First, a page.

Workplace slobs can take a variety of forms. Some are just messy – with their work areas so deep with paper and paraphernalia that it would qualify for an archeology grant. Others are dirty, and the only reason the rats and cockroaches haven’t moved in to eat the mountains of food scraps is that they’re afraid of the dust bunnies and other unidentifiable things in residence. It could be a personal hygiene issue, including stained shirts, unwashed hair, killer breath or body odor.
Slobs, as a rule, aren’t trying to drive you nuts. Most either don’t realize the extent to which their behavior affects the people around them, or they just don’t understand why a change their behavior might be important. Yes, occasionally they just don’t care – but that is rare.
If you find yourself with a workplace slob, and you just can’t take it any more, here’s an approach you might want to try:
Begin by acknowledging how awkward the topic is, eg: “John, this is really awkward, and I’m not really sure how to tell you, but…” or, “Lucy, there’s something I think you may want to know, and it’s kind of awkward.”
Explain the situation by presenting it in terms of their needs. So, for example, instead of saying something like, “All that clutter in our workspace is starting to get on my nerves,” you may want to say something like: “I’m a little concerned about the clutter in our workspace. People are going to get the wrong impression – that you don’t care about what you do…”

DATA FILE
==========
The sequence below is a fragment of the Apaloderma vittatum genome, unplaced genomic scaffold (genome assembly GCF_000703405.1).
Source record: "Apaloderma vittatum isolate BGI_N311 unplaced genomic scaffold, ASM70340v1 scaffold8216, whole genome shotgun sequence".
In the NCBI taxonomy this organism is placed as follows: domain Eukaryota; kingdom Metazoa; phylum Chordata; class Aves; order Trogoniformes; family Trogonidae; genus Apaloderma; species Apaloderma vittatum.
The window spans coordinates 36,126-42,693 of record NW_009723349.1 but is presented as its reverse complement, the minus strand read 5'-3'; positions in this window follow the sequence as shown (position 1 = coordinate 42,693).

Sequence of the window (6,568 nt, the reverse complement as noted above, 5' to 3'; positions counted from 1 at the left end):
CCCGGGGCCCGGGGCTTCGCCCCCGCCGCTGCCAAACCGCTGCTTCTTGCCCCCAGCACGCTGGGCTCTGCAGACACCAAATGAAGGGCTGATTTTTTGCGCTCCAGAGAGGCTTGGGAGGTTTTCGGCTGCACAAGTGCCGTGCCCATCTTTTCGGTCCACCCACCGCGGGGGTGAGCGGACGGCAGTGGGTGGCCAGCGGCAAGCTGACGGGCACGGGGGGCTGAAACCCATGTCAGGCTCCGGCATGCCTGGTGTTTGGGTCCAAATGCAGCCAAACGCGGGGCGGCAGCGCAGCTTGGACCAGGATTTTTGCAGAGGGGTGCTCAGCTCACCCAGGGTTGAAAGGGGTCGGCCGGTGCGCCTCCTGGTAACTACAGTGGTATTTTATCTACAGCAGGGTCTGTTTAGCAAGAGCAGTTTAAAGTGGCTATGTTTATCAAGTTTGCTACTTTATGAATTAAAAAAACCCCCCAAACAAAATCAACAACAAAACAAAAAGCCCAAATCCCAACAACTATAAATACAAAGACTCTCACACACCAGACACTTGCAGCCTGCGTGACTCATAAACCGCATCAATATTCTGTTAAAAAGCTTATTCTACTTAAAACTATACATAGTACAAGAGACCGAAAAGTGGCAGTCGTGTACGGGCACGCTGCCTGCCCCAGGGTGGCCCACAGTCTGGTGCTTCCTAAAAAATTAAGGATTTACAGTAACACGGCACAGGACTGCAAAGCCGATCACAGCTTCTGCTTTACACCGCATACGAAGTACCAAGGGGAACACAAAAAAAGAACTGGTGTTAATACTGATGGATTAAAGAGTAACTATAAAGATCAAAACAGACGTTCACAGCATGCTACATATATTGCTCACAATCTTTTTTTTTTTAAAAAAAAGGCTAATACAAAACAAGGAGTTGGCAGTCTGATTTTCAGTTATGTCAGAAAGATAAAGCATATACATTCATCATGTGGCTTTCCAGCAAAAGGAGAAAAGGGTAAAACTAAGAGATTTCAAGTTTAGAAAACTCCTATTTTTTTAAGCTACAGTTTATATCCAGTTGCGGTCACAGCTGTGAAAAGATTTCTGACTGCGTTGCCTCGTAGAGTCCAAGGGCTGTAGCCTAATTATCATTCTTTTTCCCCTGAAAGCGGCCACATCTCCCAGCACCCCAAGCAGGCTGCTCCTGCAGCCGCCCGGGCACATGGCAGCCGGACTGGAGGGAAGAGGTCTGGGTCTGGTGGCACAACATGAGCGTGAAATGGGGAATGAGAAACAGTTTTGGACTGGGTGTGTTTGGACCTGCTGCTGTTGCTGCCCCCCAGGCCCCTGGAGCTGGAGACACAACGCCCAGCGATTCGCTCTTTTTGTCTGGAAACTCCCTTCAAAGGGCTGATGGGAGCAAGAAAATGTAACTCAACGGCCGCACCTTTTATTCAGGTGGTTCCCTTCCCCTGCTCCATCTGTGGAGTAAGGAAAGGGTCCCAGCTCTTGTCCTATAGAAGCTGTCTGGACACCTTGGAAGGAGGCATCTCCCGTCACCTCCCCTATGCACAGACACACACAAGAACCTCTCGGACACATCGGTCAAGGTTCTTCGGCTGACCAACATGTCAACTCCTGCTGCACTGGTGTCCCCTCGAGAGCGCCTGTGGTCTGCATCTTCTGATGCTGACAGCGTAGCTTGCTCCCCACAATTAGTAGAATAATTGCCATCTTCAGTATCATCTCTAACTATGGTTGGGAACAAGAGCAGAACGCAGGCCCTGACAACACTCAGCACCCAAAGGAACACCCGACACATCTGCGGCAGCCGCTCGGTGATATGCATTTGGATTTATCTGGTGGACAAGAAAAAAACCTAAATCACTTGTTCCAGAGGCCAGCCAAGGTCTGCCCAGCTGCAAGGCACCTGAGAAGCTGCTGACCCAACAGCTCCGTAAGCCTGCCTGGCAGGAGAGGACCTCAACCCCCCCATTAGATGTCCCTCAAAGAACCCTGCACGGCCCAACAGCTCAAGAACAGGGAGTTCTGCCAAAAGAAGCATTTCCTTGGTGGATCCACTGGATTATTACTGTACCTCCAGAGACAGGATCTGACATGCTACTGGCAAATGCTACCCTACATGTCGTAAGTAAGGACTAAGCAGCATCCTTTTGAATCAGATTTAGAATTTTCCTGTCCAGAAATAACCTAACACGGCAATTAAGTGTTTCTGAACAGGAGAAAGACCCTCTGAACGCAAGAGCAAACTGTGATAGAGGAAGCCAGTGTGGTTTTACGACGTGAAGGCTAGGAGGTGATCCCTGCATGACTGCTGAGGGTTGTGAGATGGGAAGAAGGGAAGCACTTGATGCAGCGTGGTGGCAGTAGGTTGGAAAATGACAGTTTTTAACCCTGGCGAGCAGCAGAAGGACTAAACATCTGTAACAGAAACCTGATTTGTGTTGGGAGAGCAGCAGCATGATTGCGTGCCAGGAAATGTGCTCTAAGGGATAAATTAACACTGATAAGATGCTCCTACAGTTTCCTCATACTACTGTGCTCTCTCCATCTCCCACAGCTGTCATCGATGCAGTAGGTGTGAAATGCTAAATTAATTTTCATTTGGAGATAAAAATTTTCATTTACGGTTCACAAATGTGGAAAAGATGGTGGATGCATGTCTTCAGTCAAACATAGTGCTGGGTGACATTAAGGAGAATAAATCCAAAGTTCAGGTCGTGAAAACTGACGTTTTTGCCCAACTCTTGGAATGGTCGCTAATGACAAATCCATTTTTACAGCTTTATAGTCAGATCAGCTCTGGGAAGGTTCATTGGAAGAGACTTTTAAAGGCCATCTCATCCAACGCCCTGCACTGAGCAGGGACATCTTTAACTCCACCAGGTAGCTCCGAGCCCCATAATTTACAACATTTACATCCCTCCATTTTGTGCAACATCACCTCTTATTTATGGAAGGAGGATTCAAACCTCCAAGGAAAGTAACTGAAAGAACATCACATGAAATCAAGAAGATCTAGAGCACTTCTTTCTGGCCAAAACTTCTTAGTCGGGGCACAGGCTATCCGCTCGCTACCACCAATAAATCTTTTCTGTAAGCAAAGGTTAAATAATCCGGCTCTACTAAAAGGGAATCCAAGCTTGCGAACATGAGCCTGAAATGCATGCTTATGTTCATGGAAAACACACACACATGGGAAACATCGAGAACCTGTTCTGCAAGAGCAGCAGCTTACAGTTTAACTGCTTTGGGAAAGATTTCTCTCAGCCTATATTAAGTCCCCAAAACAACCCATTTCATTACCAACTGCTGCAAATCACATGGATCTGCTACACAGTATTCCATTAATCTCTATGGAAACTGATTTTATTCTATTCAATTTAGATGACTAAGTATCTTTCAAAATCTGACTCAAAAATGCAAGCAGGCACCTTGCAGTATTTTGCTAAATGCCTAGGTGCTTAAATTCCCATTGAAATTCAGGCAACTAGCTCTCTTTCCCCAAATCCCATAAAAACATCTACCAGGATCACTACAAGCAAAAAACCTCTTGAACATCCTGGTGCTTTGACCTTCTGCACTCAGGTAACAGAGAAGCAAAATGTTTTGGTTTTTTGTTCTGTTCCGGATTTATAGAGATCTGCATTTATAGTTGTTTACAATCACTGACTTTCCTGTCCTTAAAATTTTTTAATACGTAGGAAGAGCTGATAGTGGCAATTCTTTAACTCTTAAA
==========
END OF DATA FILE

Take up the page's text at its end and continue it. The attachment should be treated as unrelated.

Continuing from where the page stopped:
Reaffirm your respect for him. Let him know that, while you may have found something in his behavior that can be corrected, it hasn’t lessened your opinion of him. For example: “I know you care about the quality of your work – but other people don’t know you as well as I do.”
The benefit of this process is that, if you do it right, you can address potentially sensitive issues in such a way that minimizes the potential for offending or alienating people.
[This is from the Archive Project – where we are attempting to get 10 years of Winning at Work on the web! Original publication date: Dec 27, 2004]
Shaun Belding is CEO of The Belding Group and has been consulting and speaking on customer experience, employee engagement and workplace performance for 23 years